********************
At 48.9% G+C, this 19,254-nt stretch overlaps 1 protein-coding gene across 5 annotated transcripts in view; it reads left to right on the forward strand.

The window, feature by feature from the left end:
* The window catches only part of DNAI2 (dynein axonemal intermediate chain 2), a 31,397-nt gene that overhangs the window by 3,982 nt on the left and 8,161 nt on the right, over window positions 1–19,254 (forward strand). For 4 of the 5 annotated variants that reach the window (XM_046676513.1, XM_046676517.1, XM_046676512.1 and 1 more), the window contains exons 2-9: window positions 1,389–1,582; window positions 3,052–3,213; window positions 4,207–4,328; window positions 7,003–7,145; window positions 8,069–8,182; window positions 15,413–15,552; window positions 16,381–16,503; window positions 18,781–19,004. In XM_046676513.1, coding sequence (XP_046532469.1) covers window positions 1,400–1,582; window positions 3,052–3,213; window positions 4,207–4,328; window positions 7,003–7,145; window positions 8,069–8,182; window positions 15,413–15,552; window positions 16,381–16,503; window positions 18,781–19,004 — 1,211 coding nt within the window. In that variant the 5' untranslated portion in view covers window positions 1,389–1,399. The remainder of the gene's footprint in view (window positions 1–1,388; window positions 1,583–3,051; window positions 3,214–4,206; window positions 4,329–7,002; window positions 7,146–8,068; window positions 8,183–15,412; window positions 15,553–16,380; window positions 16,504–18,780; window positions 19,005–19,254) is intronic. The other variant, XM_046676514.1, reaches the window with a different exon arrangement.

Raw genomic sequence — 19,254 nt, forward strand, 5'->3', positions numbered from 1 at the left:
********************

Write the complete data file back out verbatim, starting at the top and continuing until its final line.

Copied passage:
At 48.9% G+C, this 19,254-nt stretch overlaps 1 protein-coding gene across 5 annotated transcripts in view; it reads left to right on the forward strand.

The window, feature by feature from the left end:
* The window catches only part of DNAI2 (dynein axonemal intermediate chain 2), a 31,397-nt gene that overhangs the window by 3,982 nt on the left and 8,161 nt on the right, over window positions 1–19,254 (forward strand). For 4 of the 5 annotated variants that reach the window (XM_046676513.1, XM_046676517.1, XM_046676512.1 and 1 more), the window contains exons 2-9: window positions 1,389–1,582; window positions 3,052–3,213; window positions 4,207–4,328; window positions 7,003–7,145; window positions 8,069–8,182; window positions 15,413–15,552; window positions 16,381–16,503; window positions 18,781–19,004. In XM_046676513.1, coding sequence (XP_046532469.1) covers window positions 1,400–1,582; window positions 3,052–3,213; window positions 4,207–4,328; window positions 7,003–7,145; window positions 8,069–8,182; window positions 15,413–15,552; window positions 16,381–16,503; window positions 18,781–19,004 — 1,211 coding nt within the window. In that variant the 5' untranslated portion in view covers window positions 1,389–1,399. The remainder of the gene's footprint in view (window positions 1–1,388; window positions 1,583–3,051; window positions 3,214–4,206; window positions 4,329–7,002; window positions 7,146–8,068; window positions 8,183–15,412; window positions 15,553–16,380; window positions 16,504–18,780; window positions 19,005–19,254) is intronic. The other variant, XM_046676514.1, reaches the window with a different exon arrangement.

Raw genomic sequence — 19,254 nt, forward strand, 5'->3', positions numbered from 1 at the left: